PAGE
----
You Look You Seem

This exercise is great for teaching scenes based on relationships and feelings. In fact a couple of improvisers we know use this as their main thing when performing scenes, and it creates beautiful relationship based scenes.

One improviser can use any dialogue they want in the scene. The other improviser can only say “You look” or “You seem” followed by what emotion they think the other person is genuinely feeling in that moment. The other person then totally embodies that emotion on that line. It may be the same emotion for a number of lines, or it may change frequently, but it is always based on the true emotions they see in each other.

After a short while they swap over in the scene so the other person is saying “You look” “You seem” but don’t swap characters.

After practicing this for a while you can also go back to doing normal scenes but with occasional use of “You look” “You seem”, this creates very connected relationship based scenes with lots of emotion.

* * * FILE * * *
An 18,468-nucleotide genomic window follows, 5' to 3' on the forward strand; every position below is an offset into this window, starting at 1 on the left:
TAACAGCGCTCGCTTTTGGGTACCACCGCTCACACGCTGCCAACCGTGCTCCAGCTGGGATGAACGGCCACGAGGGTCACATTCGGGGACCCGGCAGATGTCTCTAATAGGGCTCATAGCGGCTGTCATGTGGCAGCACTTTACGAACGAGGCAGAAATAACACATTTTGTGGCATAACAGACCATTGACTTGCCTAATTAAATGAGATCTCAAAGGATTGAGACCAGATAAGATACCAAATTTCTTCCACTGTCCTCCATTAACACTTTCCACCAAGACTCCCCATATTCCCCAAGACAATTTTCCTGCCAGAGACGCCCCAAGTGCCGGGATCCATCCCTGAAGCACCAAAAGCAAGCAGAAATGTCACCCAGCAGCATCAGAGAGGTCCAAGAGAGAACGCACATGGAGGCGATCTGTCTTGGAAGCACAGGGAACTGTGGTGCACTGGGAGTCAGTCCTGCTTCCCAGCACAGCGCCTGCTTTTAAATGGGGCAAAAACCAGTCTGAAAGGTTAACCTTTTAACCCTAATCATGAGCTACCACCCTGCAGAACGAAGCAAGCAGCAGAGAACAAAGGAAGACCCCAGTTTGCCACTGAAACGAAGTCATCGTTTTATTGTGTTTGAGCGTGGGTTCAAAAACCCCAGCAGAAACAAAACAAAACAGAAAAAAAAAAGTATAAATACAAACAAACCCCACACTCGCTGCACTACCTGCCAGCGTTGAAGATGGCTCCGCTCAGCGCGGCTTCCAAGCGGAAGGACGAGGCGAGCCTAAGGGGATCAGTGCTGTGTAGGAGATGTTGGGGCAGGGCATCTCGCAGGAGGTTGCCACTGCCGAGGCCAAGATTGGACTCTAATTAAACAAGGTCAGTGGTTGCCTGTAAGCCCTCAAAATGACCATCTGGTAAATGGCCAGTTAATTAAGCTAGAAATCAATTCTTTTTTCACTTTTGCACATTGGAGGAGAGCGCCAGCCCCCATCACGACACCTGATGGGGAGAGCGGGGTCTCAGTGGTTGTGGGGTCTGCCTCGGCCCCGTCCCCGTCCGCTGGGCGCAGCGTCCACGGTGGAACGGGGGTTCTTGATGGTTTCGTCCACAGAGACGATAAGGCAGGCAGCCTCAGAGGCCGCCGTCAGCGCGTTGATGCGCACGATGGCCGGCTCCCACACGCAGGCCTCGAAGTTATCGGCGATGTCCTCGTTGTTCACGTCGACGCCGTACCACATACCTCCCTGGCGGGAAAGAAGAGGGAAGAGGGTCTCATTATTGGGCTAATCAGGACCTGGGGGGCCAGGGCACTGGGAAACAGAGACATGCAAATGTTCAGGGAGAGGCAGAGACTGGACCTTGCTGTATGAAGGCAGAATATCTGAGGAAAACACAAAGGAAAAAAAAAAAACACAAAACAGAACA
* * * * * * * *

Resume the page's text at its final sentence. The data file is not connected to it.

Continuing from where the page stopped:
Improviser A: Happy birthday!

Improviser B: You look scarily excited.

Improviser A (eyes opened wide): I am excited! It’s your birthday! Yeah yeah yeah! Happy BIRTHDAY LET’S PARTY!

Improviser B: You seem excited.

Improviser A: WHOOOOAHHHH!!! PARTYY!!!!!!!

Top tip

  • Based the “you look” “you seem” on what they are actually feeling.
  • Use emotions, for instance “you look sad” rather than “you look like you want to take over the driving.”
  • Fully embrace the emotion you are given.
  • Commit.


This is a widely played game and we don’t know where it originates from, if you know let us know and we’ll add it here.

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